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A Fuse #8 Production
Inside A Fuse #8 Production

Review of the Day – Dreamdark: Silksinger by Laini Taylor

silksingerDreamdark: Silksinger
By Laini Taylor
Illustrated by Jim Di Bartolo
G.P. Putnam’s Sons (a division of Penguin)
ISBN: 978-0-399-24631-9
Ages 10 and up
On shelves now.

There was a boy. He came into my library branch. Couldn’t have been more than ten years of age. A good kid. He knew to come up to the reference desk to ask his question, and he wasn’t shy about it either. “I want books on fairies.” Wow. Without hesitation I virtually dragged the kid over to the middle grade reader section, then got some clarification. “Fairies?” “Fairies.” Right then. I looked about. Clearly this was a Spiderwick boy. We get them sometimes. Once Tony DiTerlizzi and Holly Black made it okay for boys to be into fairies the gender roles dissolved just a little. As a test I tried him out on What-the-Dickens by Gregory Maguire. No go. Not interested. The Ruby Key by Holly Lisle or Changeling by Delia Sherman? Yes, those he’d take. So it was that my piece de resistance turned out to be The Fairies of Dreamdark: Blackbringer (now published merely as Dreamdark: Blackbringer). I owe a lot to this action-packed series by Laini Taylor. In the first book Ms. Taylor took the old tropes, turned them on their heads, gave them a swift paddling, then lit them on fire. So to speak. Now she has come out with a sequel and has shifted the narrative around a bit. Just as gripping as its predecessor Dreamdark: Silksinger continues the story of Maggie Windwitch, introducing new characters, new situations, but the same old excitement.

Defeating the Blackbringer? Check. Continue to fly around with crow brothers? Check. Only now fairy Maggie Windwitch is on a mission. She needs to find the sleeping Djinn and wake `em up. Little does she know that she has allies in this quest. Whisper Silksinger is the last of her clan, sworn to protect the djinn Azazel. Hirik, another fairy, is from a disgraced clan, must in turn protect Whisper. Add in some betrayals, battles, and a villain hiding where you’d least suspect him, and a demon army of an untold scale and Maggie may yet find that the Blackbringer was nothing compared to the new dangers she now faces.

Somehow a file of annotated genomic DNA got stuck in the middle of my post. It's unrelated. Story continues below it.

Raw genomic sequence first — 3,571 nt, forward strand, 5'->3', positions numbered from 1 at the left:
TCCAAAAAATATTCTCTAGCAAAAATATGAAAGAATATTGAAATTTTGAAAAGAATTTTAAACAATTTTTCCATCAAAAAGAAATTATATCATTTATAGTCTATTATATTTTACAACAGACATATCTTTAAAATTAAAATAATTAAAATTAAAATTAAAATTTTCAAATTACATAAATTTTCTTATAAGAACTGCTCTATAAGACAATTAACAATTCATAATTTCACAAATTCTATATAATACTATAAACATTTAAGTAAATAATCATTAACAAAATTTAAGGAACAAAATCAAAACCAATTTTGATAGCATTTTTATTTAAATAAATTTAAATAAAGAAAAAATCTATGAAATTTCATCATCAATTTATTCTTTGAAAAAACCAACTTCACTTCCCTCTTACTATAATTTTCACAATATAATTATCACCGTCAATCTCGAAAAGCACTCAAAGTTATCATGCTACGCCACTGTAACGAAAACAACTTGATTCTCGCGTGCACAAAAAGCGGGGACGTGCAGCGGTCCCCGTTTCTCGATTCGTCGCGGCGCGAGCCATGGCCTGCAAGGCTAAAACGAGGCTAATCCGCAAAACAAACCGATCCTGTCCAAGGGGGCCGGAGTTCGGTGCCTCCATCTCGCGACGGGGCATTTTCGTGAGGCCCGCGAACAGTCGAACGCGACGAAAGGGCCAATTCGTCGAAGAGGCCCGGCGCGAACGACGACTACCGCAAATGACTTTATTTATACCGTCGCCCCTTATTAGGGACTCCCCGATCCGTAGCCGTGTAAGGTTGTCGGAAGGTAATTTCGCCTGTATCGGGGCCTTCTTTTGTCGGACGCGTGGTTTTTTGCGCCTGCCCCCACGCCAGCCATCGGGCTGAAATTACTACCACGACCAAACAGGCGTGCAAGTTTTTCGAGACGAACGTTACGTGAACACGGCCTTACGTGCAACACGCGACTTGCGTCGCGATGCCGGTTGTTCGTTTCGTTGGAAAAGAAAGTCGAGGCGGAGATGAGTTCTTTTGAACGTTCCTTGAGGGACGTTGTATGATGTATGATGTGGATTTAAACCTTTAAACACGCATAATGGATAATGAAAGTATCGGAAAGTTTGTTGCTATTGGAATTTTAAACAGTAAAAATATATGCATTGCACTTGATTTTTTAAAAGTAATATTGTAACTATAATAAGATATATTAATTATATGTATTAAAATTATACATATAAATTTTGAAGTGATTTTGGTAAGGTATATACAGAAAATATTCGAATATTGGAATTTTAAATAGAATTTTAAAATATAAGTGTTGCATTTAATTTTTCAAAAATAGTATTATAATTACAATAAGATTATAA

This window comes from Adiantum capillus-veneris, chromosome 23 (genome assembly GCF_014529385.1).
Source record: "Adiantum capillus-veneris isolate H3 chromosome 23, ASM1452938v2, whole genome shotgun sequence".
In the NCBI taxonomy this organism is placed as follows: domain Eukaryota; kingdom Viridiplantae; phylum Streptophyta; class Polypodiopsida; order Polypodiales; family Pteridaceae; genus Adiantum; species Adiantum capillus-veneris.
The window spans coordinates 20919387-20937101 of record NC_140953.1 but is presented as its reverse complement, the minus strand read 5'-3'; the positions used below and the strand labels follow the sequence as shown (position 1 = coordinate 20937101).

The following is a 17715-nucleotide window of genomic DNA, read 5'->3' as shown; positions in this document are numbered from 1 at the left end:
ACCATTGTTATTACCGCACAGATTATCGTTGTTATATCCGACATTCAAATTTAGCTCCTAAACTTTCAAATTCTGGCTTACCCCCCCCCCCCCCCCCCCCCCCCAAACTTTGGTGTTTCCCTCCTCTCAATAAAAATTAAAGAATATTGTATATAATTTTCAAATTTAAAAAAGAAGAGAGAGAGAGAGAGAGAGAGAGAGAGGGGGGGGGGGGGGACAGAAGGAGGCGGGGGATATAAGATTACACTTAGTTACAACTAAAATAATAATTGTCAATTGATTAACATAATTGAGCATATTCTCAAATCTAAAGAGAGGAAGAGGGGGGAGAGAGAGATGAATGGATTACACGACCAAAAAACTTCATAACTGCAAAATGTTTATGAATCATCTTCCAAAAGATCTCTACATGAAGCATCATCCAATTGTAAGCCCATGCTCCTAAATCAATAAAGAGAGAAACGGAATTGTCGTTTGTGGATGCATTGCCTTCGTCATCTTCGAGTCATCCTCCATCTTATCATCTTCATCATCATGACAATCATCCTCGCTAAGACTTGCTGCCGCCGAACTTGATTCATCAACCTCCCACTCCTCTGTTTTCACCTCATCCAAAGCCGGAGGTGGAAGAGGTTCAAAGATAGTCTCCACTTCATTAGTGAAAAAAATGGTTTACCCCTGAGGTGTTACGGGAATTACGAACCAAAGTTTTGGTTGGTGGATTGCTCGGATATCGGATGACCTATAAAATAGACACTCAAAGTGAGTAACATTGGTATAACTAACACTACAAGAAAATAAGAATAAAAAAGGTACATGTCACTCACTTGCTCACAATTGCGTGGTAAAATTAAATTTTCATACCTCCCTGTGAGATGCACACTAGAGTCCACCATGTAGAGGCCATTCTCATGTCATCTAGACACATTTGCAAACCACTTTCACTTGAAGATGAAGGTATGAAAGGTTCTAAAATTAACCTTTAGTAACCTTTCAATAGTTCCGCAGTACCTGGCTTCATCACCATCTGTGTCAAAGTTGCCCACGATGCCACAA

I decided to test the book. If I picked it up without rereading its predecessor, would I be able to follow the action in Silksinger or would lose me right at the start? As it happens, readers who’ve never even read the first book may be able to jump into the second without any difficulty. You really only have to know that #1: Djinns are all powerful, #2: Fairies are moderately powerful, #3: Someone wants to kill the djinns and that’s bad. I didn’t get around to rereading the first book, and found that Ms. Taylor catches you up on the second without dragging down the narrative one jot. Fair play to the author then.

poppyweb1It’s also a nice thick book, that’s for sure. But for as long as it is, you wouldn’t really expect the story to fly by as swiftly as it does. It is a fact of nature that the more exciting a book is, the faster it flies by. If Ms. Taylor has any special writing skill superpower, it would have to be something along the lines of Action Ratcheting. That woman just knows how to crank up the tension. This is admirable when you consider how accomplished the characters are. A child reader wants the heroes to be powerful in their own ways, but not so powerful that they don’t face dramatic situations. Whisper and Maggie combined would be near undefeatable, so Taylor keeps them separate from one another for quite some time. She also manages to disarm them in various ways, which doesn’t seem like it would be particularly easy.